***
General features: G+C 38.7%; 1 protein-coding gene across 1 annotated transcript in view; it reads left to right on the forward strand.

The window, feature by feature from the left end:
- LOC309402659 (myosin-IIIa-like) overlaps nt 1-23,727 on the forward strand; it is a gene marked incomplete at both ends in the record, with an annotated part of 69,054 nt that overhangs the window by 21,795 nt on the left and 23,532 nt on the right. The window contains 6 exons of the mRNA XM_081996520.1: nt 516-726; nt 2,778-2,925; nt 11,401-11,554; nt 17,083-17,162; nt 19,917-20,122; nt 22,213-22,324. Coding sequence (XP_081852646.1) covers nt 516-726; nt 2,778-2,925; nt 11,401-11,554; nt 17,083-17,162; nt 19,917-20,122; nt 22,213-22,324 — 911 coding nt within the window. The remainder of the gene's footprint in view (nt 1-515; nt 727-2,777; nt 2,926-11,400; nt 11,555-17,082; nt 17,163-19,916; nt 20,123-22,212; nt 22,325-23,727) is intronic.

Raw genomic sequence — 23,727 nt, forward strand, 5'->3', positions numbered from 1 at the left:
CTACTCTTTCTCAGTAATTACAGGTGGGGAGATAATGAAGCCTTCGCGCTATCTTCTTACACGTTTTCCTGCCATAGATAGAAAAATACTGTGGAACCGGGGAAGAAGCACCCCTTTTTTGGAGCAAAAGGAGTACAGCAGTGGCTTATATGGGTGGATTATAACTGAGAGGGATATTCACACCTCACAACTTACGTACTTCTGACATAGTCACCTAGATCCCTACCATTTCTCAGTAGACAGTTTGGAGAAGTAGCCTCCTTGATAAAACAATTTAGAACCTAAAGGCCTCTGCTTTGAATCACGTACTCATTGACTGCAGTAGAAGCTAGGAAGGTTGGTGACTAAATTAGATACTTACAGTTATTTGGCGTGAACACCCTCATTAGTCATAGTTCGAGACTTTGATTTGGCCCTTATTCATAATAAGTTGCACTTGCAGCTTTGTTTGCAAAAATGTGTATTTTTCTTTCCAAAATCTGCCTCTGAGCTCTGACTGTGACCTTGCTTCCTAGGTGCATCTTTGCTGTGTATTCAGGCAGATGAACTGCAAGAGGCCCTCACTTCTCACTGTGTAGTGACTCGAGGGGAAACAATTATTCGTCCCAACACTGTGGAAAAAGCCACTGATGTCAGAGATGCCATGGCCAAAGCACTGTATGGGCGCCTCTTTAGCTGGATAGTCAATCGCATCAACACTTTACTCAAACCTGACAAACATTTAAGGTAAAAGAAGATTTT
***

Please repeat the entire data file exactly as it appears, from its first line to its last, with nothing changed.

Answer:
General features: G+C 38.7%; 1 protein-coding gene across 1 annotated transcript in view; it reads left to right on the forward strand.

The window, feature by feature from the left end:
- LOC309402659 (myosin-IIIa-like) overlaps nt 1-23,727 on the forward strand; it is a gene marked incomplete at both ends in the record, with an annotated part of 69,054 nt that overhangs the window by 21,795 nt on the left and 23,532 nt on the right. The window contains 6 exons of the mRNA XM_081996520.1: nt 516-726; nt 2,778-2,925; nt 11,401-11,554; nt 17,083-17,162; nt 19,917-20,122; nt 22,213-22,324. Coding sequence (XP_081852646.1) covers nt 516-726; nt 2,778-2,925; nt 11,401-11,554; nt 17,083-17,162; nt 19,917-20,122; nt 22,213-22,324 — 911 coding nt within the window. The remainder of the gene's footprint in view (nt 1-515; nt 727-2,777; nt 2,926-11,400; nt 11,555-17,082; nt 17,163-19,916; nt 20,123-22,212; nt 22,325-23,727) is intronic.

Raw genomic sequence — 23,727 nt, forward strand, 5'->3', positions numbered from 1 at the left:
CTACTCTTTCTCAGTAATTACAGGTGGGGAGATAATGAAGCCTTCGCGCTATCTTCTTACACGTTTTCCTGCCATAGATAGAAAAATACTGTGGAACCGGGGAAGAAGCACCCCTTTTTTGGAGCAAAAGGAGTACAGCAGTGGCTTATATGGGTGGATTATAACTGAGAGGGATATTCACACCTCACAACTTACGTACTTCTGACATAGTCACCTAGATCCCTACCATTTCTCAGTAGACAGTTTGGAGAAGTAGCCTCCTTGATAAAACAATTTAGAACCTAAAGGCCTCTGCTTTGAATCACGTACTCATTGACTGCAGTAGAAGCTAGGAAGGTTGGTGACTAAATTAGATACTTACAGTTATTTGGCGTGAACACCCTCATTAGTCATAGTTCGAGACTTTGATTTGGCCCTTATTCATAATAAGTTGCACTTGCAGCTTTGTTTGCAAAAATGTGTATTTTTCTTTCCAAAATCTGCCTCTGAGCTCTGACTGTGACCTTGCTTCCTAGGTGCATCTTTGCTGTGTATTCAGGCAGATGAACTGCAAGAGGCCCTCACTTCTCACTGTGTAGTGACTCGAGGGGAAACAATTATTCGTCCCAACACTGTGGAAAAAGCCACTGATGTCAGAGATGCCATGGCCAAAGCACTGTATGGGCGCCTCTTTAGCTGGATAGTCAATCGCATCAACACTTTACTCAAACCTGACAAACATTTAAGGTAAAAGAAGATTTT